With Facsimile Notes and Commentary By M A Youssef.
Lonsdale and Laura Ragg were responsible for translating it into English and printing it in 1907 with 70 pages of introduction giving reasons why various scholars believed that this was a fake Gospel written in the Middle Ages, however M A Yousef in his introduction to this edition gives convincing arguments as to the authenticity of the Gospel of Barnabas.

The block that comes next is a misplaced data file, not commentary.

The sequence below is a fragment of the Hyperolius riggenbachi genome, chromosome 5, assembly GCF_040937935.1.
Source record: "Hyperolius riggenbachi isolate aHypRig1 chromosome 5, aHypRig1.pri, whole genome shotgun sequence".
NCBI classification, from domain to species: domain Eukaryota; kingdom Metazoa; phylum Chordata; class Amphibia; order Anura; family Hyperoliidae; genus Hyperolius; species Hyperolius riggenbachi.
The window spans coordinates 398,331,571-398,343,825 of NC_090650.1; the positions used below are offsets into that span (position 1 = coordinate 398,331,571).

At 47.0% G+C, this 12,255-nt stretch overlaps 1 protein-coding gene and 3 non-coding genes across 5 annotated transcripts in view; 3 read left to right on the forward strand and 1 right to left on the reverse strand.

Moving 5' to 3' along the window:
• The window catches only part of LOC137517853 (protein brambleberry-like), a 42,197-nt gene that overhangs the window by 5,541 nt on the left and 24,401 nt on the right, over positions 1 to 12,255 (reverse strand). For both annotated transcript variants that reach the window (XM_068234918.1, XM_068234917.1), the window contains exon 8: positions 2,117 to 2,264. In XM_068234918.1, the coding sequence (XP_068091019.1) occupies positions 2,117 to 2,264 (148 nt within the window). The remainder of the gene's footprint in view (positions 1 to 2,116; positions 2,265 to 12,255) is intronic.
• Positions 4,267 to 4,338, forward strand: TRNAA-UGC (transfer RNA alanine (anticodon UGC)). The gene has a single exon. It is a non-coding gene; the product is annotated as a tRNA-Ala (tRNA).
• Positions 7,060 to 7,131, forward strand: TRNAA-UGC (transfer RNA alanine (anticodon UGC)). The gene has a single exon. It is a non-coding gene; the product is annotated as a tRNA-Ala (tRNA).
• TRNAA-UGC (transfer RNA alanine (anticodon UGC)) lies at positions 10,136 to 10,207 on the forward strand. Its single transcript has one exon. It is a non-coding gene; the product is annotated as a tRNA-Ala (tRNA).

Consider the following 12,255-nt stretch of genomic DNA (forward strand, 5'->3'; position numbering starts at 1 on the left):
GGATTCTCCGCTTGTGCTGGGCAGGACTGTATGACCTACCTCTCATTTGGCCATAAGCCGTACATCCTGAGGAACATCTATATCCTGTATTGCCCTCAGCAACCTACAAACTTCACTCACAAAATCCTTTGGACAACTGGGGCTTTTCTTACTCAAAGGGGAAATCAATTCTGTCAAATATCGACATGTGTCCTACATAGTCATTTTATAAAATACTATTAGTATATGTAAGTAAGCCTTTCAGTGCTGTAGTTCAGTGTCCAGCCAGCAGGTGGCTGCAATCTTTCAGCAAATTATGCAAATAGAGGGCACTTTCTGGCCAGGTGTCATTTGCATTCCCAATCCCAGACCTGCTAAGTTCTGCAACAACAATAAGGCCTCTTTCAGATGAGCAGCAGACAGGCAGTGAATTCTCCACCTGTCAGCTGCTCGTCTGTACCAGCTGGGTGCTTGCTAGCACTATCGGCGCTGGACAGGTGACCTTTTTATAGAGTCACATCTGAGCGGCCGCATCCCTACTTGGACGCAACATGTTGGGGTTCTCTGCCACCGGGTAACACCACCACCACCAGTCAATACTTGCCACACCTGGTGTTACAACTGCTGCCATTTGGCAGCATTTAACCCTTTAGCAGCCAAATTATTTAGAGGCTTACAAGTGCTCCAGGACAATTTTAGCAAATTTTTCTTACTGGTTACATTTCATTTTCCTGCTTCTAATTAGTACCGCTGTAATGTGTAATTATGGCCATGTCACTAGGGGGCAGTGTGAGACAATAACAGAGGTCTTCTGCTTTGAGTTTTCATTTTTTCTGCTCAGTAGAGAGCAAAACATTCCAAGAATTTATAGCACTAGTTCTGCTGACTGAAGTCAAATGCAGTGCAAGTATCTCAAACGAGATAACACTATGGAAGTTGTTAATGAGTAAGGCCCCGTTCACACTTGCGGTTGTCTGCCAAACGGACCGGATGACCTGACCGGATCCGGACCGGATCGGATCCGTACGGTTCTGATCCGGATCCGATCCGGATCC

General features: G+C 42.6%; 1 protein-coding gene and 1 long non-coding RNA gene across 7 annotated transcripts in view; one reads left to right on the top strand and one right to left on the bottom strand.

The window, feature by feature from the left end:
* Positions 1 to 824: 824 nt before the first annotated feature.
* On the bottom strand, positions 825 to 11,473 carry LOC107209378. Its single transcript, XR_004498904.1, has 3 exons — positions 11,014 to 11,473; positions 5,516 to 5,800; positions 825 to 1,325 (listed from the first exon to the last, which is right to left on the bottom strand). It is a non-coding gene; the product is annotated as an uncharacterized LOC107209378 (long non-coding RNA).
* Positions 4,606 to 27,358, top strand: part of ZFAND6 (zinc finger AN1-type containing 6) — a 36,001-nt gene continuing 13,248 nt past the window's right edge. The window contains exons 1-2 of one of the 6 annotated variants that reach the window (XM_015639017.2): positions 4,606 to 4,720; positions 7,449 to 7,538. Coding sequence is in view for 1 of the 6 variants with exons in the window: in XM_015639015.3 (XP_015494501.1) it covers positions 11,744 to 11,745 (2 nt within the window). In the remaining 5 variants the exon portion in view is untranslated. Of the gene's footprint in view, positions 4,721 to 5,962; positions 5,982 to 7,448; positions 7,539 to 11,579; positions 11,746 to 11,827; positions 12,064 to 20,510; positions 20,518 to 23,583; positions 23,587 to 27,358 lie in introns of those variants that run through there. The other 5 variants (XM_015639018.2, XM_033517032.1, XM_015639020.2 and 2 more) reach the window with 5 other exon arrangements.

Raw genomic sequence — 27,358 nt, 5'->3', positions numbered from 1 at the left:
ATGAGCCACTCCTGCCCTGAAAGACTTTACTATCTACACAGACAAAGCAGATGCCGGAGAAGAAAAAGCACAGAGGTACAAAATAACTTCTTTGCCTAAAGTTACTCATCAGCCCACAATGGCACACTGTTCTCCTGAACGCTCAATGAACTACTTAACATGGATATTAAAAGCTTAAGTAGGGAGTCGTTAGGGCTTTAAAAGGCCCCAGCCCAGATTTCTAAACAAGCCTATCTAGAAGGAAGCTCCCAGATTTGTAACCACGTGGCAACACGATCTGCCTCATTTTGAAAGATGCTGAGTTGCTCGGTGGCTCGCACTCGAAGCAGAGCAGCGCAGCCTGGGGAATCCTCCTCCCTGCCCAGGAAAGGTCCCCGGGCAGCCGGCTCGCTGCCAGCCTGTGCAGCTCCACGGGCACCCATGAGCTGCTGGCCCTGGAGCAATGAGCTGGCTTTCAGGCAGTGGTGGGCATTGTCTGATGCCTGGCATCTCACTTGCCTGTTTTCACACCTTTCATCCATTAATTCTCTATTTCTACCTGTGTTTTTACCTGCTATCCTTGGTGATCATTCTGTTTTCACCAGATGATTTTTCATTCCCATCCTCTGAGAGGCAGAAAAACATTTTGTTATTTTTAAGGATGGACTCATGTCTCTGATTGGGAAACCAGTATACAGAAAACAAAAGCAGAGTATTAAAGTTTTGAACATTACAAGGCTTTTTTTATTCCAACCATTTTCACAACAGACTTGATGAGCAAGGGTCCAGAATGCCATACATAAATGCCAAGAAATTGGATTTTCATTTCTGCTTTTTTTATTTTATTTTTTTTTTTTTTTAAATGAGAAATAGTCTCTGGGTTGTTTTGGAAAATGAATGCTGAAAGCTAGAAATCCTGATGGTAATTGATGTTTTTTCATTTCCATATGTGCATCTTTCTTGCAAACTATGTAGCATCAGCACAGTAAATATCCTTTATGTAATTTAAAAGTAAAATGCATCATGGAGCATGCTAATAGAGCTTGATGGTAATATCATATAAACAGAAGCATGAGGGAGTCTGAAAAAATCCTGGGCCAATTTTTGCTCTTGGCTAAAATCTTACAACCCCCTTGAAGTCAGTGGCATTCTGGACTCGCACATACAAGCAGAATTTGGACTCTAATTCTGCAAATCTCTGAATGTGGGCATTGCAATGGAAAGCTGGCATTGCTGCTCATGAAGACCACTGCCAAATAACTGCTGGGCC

The name of Joseph Barnabas has never been strange or unknown to the scholars of the New Testament of the Bible, however Muslims first became aware of the existence of this gospel through the work of George Sale who mentioned it in his translation of the Qur'an into English in 1734. In his preface, Sale mentions a Spanish version written by a Mostafa de Aranda, who claimed to have translated it from Italian. It was alleged that an Italian Christian monk, Fra Marino, had stolen it from the library of Pope Sixtus V (1585-1590) while the pope was asleep in his library and that Marino became a Muslim after reading it. This translation has somehow perished, although various fragments of the Spanish text are still available. The Italian version found its way to Holland and was found in 1709 in the possession of J.F. Cramer, a councillor to the King of Prussia (Germany). He, in 1713, gave it to Prince Eugene of Savoy and over the next few years it passed from one hand to another until it reached Vienna in 1738 and was deposited in the Imperial Library where it stays to this day.